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West Virginia’s Orphan Well Problem

Carbon dioxide is by far the largest contributor to climate change, and it comes from recognizable fossil fuel sources such as coal-burning utilities, and automobile tailpipes. Carbon dioxide persists in the atmosphere for hundreds of years, making the climate change it causes not just a current problem, but a future one as well.

But experts say that methane (CH4) is a bigger problem than carbon dioxide (CO2).  While methane dissipates naturally after about 100 years, its pound for pound impact is 25 times greater than carbon dioxide in trapping heat reflected from the Earth’s surface.

Agriculture, including raising of cattle for human consumption and management of animal wastes, is the single largest source of methane. Natural gas and petroleum systems are the second largest source. The U.S. oil and gas industry emits more methane than the total emissions of greenhouse gases from 164 countries combined. These emissions come from leaks in the production and transmission infrastructure, and from leaking unplugged orphan wells.

Drilling Down on Gas Wells

Oil and gas drilling in West Virginia has been ongoing for 140 years. A huge number of wells were drilled and then abandoned before anyone noticed or cared. While the WV Department of Environmental Protection estimates there are 6,500 orphaned wells in the state, that doesn’t account for the tens of thousands of undocumented wells the West Virginia Geological Survey estimates are scattered throughout our hills and valleys.

Neither orphaned nor abandoned wells produce oil or gas. Abandoned wells still have a solvent owner, while orphaned wells do not, often because the operator has gone out of business. In that case, the responsibility of plugging and remediating these wells falls to the state – and to us as taxpayers.

The Biden Administration’s massive Infrastructure Act provides for funding the orphan well problem. West Virginia will receive $25 million in a first tranche, which should be sufficient to plug 160 of the worst problem wells. We can qualify for more later. All this money is to be used to plug existing orphaned wells, but we are on our own when it comes to preventing future orphans.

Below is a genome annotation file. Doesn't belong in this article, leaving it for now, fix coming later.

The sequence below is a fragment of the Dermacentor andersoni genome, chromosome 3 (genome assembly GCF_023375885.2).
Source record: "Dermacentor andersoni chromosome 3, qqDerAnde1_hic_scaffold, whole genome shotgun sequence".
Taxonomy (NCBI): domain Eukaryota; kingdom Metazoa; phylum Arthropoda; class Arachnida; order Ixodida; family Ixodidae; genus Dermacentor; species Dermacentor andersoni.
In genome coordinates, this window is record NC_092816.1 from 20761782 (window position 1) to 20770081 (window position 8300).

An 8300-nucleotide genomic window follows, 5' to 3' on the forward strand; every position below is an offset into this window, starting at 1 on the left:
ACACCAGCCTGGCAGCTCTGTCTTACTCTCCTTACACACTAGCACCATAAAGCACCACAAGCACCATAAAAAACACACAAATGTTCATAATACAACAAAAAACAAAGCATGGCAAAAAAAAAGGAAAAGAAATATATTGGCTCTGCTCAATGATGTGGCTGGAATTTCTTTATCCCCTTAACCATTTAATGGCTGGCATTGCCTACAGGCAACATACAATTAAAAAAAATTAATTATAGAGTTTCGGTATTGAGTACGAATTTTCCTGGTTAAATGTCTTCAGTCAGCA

Future orphan wells are certain to be created because of the economic structure of the industry. There are 3,163 “producing” wells in West Virginia, those that are producing enough to fund proper upkeep. When those wells near the end of their useful life they are often sold to operators lower on the food chain, who strip the final production capacity from them. There are estimated to be 55,823 “stripper” wells in West Virginia. They produce so little that the operator keeps them alive, sometimes for many years, to avoid clean-up costs.

And the clean-up costs for plugging a well are substantial. The DEP estimates the cost for hiring a contractor to plug a well with expandable cement to a significant depth is about $125,000. When depleted wells are transferred from the big solvent operators to the marginal ones, the plugging obligation is also transferred. To get a permit to operate a stripper well, the new operator merely needs to obtain a bond worth $5,000. This makes the economic choice starkly in favor of abandoning the well at the end of its life and forfeiting the bond, rather than undertaking the proper plugging.

Why Can’t the Legislature Fix This? 

Bills to adjust the economic incentives for an operator to plug a well have been introduced at the Legislature each of the last six years, but none of them has even made it onto the agenda of the responsible legislative committee.

This year Del. Evan Hansen (Monongalia) and three others have introduced HB 5414, which would condition the issuance of a permit upon the operator either (1) contributing to a plugging escrow fund from out of the cash flow produced by the well, or (2) posting a bond in an amount set by the DEP sufficient to cover the real cost of plugging. Upon its introduction, HB 5414 was assigned to the House Committee on Energy and Manufacturing, where it now sits with no action taken on it.

The Energy and Manufacturing Committee is a powerful House committee chaired by Del. Bill Anderson (Wood). Parkersburg in Wood County is close to the historic center of oil and gas activity in the state. Two other Wood County Delegates sit on the Committee – Bob Fehrenbacher and Scot Heckert.

Instead of putting HB 5414 on the committee’s agenda, Anderson, Fehrenbacher and Heckert have sponsored HB 5076. This bill would exempt operators from the obligation to plug depleted wells “promptly,” as required by law, if they have entered into an agreement with DEP regarding the schedule and details of plugging.  Most importantly, it would eliminate the possibility of lawsuits brought by landowners and other interested persons to enforce the prompt plugging obligation.

And – surprise! – there just happens to be a lawsuit like this pending against Diversified Energy, a large operator of abandoned wells in the state. The lawsuit alleges that Diversified’s business model involves purchasing many low production wells and then delaying its plugging obligation for years to avoid the costs. Whether HB 5076 would end that lawsuit isn’t clear, but it would definitely prevent any future private legal enforcement.

Instead of being stewards of our environment and our groundwater, and protecting the taxpayers of West Virginia, these legislators seem more interested in protecting big gas business. This is a tragedy that, in one form or another, is replayed in this state year after year.